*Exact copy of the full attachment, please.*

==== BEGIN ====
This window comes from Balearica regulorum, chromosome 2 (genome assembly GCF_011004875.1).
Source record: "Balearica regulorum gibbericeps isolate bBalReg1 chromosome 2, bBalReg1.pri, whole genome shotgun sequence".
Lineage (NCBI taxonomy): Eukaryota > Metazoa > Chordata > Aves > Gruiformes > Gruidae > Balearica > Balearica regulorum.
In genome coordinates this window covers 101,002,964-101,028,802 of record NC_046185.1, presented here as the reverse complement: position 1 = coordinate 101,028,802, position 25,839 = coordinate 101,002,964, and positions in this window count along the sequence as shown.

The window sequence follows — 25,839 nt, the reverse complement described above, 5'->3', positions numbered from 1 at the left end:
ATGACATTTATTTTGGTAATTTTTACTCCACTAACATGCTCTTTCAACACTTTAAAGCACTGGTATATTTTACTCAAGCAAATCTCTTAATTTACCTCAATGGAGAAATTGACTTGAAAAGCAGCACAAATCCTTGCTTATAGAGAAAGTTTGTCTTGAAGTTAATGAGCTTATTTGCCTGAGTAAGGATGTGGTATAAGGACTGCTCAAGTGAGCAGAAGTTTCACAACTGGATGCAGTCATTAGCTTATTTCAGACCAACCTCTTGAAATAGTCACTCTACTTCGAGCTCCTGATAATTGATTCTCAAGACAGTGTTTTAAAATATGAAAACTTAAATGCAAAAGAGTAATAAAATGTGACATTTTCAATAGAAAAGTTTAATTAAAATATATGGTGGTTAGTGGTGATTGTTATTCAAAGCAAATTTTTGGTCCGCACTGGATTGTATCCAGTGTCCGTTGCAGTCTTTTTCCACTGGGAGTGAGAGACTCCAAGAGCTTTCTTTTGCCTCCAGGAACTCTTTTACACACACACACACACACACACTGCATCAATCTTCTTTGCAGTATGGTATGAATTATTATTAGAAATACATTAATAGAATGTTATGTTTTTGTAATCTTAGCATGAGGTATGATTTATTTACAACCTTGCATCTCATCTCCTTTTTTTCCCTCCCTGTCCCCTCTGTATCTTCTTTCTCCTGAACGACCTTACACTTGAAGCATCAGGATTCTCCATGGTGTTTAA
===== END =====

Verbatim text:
This window comes from Balearica regulorum, chromosome 2 (genome assembly GCF_011004875.1).
Source record: "Balearica regulorum gibbericeps isolate bBalReg1 chromosome 2, bBalReg1.pri, whole genome shotgun sequence".
Lineage (NCBI taxonomy): Eukaryota > Metazoa > Chordata > Aves > Gruiformes > Gruidae > Balearica > Balearica regulorum.
In genome coordinates this window covers 101,002,964-101,028,802 of record NC_046185.1, presented here as the reverse complement: position 1 = coordinate 101,028,802, position 25,839 = coordinate 101,002,964, and positions in this window count along the sequence as shown.

The window sequence follows — 25,839 nt, the reverse complement described above, 5'->3', positions numbered from 1 at the left end:
ATGACATTTATTTTGGTAATTTTTACTCCACTAACATGCTCTTTCAACACTTTAAAGCACTGGTATATTTTACTCAAGCAAATCTCTTAATTTACCTCAATGGAGAAATTGACTTGAAAAGCAGCACAAATCCTTGCTTATAGAGAAAGTTTGTCTTGAAGTTAATGAGCTTATTTGCCTGAGTAAGGATGTGGTATAAGGACTGCTCAAGTGAGCAGAAGTTTCACAACTGGATGCAGTCATTAGCTTATTTCAGACCAACCTCTTGAAATAGTCACTCTACTTCGAGCTCCTGATAATTGATTCTCAAGACAGTGTTTTAAAATATGAAAACTTAAATGCAAAAGAGTAATAAAATGTGACATTTTCAATAGAAAAGTTTAATTAAAATATATGGTGGTTAGTGGTGATTGTTATTCAAAGCAAATTTTTGGTCCGCACTGGATTGTATCCAGTGTCCGTTGCAGTCTTTTTCCACTGGGAGTGAGAGACTCCAAGAGCTTTCTTTTGCCTCCAGGAACTCTTTTACACACACACACACACACACACTGCATCAATCTTCTTTGCAGTATGGTATGAATTATTATTAGAAATACATTAATAGAATGTTATGTTTTTGTAATCTTAGCATGAGGTATGATTTATTTACAACCTTGCATCTCATCTCCTTTTTTTCCCTCCCTGTCCCCTCTGTATCTTCTTTCTCCTGAACGACCTTACACTTGAAGCATCAGGATTCTCCATGGTGTTTAA